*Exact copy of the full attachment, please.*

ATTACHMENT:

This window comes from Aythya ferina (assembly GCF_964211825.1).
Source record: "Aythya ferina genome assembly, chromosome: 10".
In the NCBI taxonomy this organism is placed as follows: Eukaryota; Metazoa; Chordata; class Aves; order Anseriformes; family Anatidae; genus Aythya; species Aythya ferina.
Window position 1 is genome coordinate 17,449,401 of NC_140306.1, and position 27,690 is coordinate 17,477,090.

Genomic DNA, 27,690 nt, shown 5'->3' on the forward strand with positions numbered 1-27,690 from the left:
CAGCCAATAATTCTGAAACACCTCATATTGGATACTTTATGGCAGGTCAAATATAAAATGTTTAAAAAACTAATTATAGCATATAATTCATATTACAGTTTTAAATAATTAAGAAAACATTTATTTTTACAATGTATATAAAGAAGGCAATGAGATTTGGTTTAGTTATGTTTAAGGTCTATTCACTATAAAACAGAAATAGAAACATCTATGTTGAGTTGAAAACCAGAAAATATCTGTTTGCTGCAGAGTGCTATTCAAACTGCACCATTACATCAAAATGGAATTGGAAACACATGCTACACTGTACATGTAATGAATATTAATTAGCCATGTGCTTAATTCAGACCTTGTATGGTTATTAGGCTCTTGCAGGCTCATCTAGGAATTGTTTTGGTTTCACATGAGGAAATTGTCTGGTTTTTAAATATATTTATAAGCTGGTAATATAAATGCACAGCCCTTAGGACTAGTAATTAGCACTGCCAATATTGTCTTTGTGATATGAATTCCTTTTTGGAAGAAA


This window comes from Aythya ferina (assembly GCF_964211825.1).
Source record: "Aythya ferina genome assembly, chromosome: 10".
In the NCBI taxonomy this organism is placed as follows: Eukaryota; Metazoa; Chordata; class Aves; order Anseriformes; family Anatidae; genus Aythya; species Aythya ferina.
Window position 1 is genome coordinate 17,449,401 of NC_140306.1, and position 27,690 is coordinate 17,477,090.

Genomic DNA, 27,690 nt, shown 5'->3' on the forward strand with positions numbered 1-27,690 from the left:
CAGCCAATAATTCTGAAACACCTCATATTGGATACTTTATGGCAGGTCAAATATAAAATGTTTAAAAAACTAATTATAGCATATAATTCATATTACAGTTTTAAATAATTAAGAAAACATTTATTTTTACAATGTATATAAAGAAGGCAATGAGATTTGGTTTAGTTATGTTTAAGGTCTATTCACTATAAAACAGAAATAGAAACATCTATGTTGAGTTGAAAACCAGAAAATATCTGTTTGCTGCAGAGTGCTATTCAAACTGCACCATTACATCAAAATGGAATTGGAAACACATGCTACACTGTACATGTAATGAATATTAATTAGCCATGTGCTTAATTCAGACCTTGTATGGTTATTAGGCTCTTGCAGGCTCATCTAGGAATTGTTTTGGTTTCACATGAGGAAATTGTCTGGTTTTTAAATATATTTATAAGCTGGTAATATAAATGCACAGCCCTTAGGACTAGTAATTAGCACTGCCAATATTGTCTTTGTGATATGAATTCCTTTTTGGAAGAAA